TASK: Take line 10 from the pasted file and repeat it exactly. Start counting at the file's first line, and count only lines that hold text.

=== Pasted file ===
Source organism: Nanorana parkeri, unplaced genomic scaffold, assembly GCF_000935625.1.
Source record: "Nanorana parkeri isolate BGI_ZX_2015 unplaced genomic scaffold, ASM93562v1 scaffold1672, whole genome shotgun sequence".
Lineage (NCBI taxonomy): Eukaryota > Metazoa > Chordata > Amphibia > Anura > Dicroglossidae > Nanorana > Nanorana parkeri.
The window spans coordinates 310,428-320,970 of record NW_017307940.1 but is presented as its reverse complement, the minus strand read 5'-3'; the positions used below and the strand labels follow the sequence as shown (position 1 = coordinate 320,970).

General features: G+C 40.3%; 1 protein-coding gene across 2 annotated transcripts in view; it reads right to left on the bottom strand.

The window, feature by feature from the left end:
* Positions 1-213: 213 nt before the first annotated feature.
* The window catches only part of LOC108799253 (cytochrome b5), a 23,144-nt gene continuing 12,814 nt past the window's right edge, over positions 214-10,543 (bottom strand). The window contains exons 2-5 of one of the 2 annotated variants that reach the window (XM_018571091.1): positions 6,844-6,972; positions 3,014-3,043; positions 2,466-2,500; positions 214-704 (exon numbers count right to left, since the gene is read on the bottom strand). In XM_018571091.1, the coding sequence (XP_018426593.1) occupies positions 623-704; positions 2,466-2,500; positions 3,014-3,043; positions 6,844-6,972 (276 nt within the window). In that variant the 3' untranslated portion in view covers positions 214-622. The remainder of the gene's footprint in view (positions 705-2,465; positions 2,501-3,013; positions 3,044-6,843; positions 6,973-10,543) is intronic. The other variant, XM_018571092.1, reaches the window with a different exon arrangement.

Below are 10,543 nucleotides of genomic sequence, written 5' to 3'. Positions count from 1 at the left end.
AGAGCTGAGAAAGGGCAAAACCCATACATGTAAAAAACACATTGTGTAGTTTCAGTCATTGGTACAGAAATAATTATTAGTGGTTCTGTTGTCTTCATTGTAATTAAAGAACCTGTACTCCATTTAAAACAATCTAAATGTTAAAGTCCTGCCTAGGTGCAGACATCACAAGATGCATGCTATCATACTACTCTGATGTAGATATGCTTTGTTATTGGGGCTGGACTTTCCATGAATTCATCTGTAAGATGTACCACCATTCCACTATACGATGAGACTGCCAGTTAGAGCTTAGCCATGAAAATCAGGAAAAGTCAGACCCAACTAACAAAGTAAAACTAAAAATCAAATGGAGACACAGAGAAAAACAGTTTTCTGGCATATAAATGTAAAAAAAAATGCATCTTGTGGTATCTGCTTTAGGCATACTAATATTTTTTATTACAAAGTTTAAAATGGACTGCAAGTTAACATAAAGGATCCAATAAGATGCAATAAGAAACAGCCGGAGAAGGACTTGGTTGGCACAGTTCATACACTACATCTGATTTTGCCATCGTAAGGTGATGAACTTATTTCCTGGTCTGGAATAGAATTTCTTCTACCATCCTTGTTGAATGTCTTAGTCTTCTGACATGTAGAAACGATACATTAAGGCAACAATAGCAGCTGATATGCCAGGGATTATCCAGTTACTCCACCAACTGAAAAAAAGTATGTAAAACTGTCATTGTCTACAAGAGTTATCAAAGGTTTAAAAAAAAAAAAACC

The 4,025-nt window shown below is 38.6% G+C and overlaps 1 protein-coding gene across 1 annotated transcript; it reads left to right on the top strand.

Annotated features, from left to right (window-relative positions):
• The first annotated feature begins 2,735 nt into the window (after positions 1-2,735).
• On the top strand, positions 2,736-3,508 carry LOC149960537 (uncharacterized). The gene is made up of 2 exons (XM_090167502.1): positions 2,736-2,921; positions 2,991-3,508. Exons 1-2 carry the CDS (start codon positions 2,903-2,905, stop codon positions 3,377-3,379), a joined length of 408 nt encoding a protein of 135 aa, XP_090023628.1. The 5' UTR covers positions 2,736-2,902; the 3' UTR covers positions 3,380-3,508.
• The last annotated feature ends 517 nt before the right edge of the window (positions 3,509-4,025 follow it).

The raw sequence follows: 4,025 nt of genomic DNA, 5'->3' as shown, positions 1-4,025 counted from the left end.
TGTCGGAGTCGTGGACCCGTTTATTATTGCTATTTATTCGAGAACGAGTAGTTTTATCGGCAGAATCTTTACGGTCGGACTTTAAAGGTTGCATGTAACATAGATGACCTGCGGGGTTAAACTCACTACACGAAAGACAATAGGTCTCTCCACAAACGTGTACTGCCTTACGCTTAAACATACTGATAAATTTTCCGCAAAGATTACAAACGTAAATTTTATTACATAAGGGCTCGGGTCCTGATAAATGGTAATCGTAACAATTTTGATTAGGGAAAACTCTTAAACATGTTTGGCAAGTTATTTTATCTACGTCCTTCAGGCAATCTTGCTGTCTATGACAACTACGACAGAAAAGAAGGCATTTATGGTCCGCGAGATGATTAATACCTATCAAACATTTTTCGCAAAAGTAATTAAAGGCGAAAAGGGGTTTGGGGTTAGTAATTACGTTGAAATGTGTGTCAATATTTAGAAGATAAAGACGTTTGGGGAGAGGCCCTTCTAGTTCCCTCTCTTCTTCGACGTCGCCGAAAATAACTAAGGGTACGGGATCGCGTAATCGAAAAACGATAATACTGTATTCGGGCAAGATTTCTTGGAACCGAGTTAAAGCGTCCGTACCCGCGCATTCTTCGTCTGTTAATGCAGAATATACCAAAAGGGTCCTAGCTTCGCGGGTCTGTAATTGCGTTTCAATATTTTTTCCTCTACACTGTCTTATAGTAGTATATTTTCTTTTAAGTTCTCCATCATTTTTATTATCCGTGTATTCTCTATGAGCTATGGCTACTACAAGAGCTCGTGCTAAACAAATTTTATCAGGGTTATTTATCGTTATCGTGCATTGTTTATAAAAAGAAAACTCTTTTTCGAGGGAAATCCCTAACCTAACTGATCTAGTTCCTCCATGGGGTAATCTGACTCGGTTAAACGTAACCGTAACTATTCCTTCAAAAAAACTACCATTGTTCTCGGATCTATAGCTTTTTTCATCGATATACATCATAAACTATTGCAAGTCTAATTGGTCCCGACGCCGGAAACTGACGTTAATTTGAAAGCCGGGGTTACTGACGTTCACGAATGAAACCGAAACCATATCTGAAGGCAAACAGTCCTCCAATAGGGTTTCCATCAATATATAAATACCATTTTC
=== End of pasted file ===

AGAGCTGAGAAAGGGCAAAACCCATACATGTAAAAAACACATTGTGTAGTTTCAGTCATTGGTACAGAAATAATTATTAGTGGTTCTGTTGTCTTCATTGTAATTAAAGAACCTGTACTCCATTTAAAACAATCTAAATGTTAAAGTCCTGCCTAGGTGCAGACATCACAAGATGCATGCTATCATACTACTCTGATGTAGATATGCTTTGTTATTGGGGCTGGACTTTCCATGAATTCATCTGTAAGATGTACCACCATTCCACTATACGATGAGACTGCCAGTTAGAGCTTAGCCATGAAAATCAGGAAAAGTCAGACCCAACTAACAAAGTAAAACTAAAAATCAAATGGAGACACAGAGAAAAACAGTTTTCTGGCATATAAATGTAAAAAAAAATGCATCTTGTGGTATCTGCTTTAGGCATACTAATATTTTTTATTACAAAGTTTAAAATGGACTGCAAGTTAACATAAAGGATCCAATAAGATGCAATAAGAAACAGCCGGAGAAGGACTTGGTTGGCACAGTTCATACACTACATCTGATTTTGCCATCGTAAGGTGATGAACTTATTTCCTGGTCTGGAATAGAATTTCTTCTACCATCCTTGTTGAATGTCTTAGTCTTCTGACATGTAGAAACGATACATTAAGGCAACAATAGCAGCTGATATGCCAGGGATTATCCAGTTACTCCACCAACTGAAAAAAAGTATGTAAAACTGTCATTGTCTACAAGAGTTATCAAAGGTTTAAAAAAAAAAAAACC